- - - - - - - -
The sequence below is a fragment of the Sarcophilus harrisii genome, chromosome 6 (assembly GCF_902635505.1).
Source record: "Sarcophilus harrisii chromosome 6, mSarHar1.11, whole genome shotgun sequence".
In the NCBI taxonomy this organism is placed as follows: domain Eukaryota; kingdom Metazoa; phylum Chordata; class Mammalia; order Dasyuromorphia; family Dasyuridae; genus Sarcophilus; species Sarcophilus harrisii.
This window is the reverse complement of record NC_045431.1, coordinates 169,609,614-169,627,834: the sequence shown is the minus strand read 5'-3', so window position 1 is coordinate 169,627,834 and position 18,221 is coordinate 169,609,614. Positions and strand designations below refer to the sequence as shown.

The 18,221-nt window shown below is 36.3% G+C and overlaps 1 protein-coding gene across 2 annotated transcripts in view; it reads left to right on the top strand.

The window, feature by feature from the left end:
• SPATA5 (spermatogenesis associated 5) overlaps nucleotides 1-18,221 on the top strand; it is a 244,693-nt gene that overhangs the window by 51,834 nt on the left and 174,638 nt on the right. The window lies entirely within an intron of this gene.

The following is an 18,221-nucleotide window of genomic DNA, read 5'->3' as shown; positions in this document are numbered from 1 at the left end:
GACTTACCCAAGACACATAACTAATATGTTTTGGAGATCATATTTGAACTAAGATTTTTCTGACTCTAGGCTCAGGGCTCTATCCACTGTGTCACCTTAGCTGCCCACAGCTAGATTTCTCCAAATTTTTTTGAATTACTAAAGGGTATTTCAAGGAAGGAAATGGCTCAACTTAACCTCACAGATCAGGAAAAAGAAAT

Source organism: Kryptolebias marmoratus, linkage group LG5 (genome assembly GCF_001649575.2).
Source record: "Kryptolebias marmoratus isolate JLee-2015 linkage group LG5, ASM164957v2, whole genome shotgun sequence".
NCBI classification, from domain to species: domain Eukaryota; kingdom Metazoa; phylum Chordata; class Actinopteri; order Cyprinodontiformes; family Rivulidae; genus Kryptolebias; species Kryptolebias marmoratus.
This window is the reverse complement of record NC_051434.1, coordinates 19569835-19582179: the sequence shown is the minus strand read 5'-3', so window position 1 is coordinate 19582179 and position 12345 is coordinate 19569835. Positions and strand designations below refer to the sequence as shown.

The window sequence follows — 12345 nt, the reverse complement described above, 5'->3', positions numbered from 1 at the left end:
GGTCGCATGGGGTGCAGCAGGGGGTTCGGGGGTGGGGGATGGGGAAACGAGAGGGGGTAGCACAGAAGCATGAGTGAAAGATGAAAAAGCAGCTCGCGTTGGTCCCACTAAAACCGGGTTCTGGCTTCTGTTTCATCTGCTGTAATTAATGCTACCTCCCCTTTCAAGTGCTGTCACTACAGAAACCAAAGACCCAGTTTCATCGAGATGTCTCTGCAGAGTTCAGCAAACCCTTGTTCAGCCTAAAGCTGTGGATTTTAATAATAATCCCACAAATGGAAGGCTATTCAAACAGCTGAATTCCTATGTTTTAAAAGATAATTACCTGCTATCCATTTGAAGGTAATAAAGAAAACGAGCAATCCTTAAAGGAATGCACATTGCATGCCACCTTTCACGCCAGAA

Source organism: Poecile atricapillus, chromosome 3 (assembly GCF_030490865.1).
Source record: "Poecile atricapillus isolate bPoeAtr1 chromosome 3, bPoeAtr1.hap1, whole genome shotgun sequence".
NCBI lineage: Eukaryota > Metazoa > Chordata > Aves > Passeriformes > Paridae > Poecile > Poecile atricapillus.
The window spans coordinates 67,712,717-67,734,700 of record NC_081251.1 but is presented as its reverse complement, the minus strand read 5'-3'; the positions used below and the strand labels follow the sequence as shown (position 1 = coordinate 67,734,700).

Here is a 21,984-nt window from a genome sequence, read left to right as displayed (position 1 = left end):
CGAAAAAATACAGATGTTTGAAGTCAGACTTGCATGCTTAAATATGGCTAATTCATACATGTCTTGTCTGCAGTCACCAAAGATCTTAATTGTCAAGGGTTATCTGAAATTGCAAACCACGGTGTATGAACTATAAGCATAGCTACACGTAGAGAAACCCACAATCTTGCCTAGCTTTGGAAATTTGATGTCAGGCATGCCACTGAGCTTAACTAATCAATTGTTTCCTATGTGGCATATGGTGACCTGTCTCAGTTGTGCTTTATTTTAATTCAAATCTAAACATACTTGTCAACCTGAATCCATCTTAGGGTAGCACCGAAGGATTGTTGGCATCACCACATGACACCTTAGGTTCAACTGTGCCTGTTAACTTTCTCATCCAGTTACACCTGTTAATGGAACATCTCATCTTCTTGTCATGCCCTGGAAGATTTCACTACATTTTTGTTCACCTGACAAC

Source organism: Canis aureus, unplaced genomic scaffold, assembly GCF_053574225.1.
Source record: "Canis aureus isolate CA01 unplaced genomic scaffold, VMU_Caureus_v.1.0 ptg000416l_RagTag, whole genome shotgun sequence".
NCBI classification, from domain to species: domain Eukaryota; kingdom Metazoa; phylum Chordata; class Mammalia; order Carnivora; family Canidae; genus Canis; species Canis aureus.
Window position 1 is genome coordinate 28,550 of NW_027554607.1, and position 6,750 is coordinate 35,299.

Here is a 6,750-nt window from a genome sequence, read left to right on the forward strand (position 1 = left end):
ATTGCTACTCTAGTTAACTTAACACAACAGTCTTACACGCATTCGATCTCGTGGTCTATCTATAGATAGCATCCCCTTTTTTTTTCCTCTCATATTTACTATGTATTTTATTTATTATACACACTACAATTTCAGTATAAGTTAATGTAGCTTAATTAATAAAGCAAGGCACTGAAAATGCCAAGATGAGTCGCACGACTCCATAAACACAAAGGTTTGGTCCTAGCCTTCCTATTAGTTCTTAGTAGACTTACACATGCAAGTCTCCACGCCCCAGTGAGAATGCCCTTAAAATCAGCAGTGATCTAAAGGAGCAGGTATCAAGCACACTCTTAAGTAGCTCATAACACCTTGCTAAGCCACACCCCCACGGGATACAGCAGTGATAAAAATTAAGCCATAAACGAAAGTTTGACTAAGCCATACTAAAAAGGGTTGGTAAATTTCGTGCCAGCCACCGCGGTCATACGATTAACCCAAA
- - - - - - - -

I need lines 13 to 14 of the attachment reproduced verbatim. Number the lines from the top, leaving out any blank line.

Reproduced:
This window is the reverse complement of record NC_051434.1, coordinates 19569835-19582179: the sequence shown is the minus strand read 5'-3', so window position 1 is coordinate 19582179 and position 12345 is coordinate 19569835. Positions and strand designations below refer to the sequence as shown.

The window sequence follows — 12345 nt, the reverse complement described above, 5'->3', positions numbered from 1 at the left end: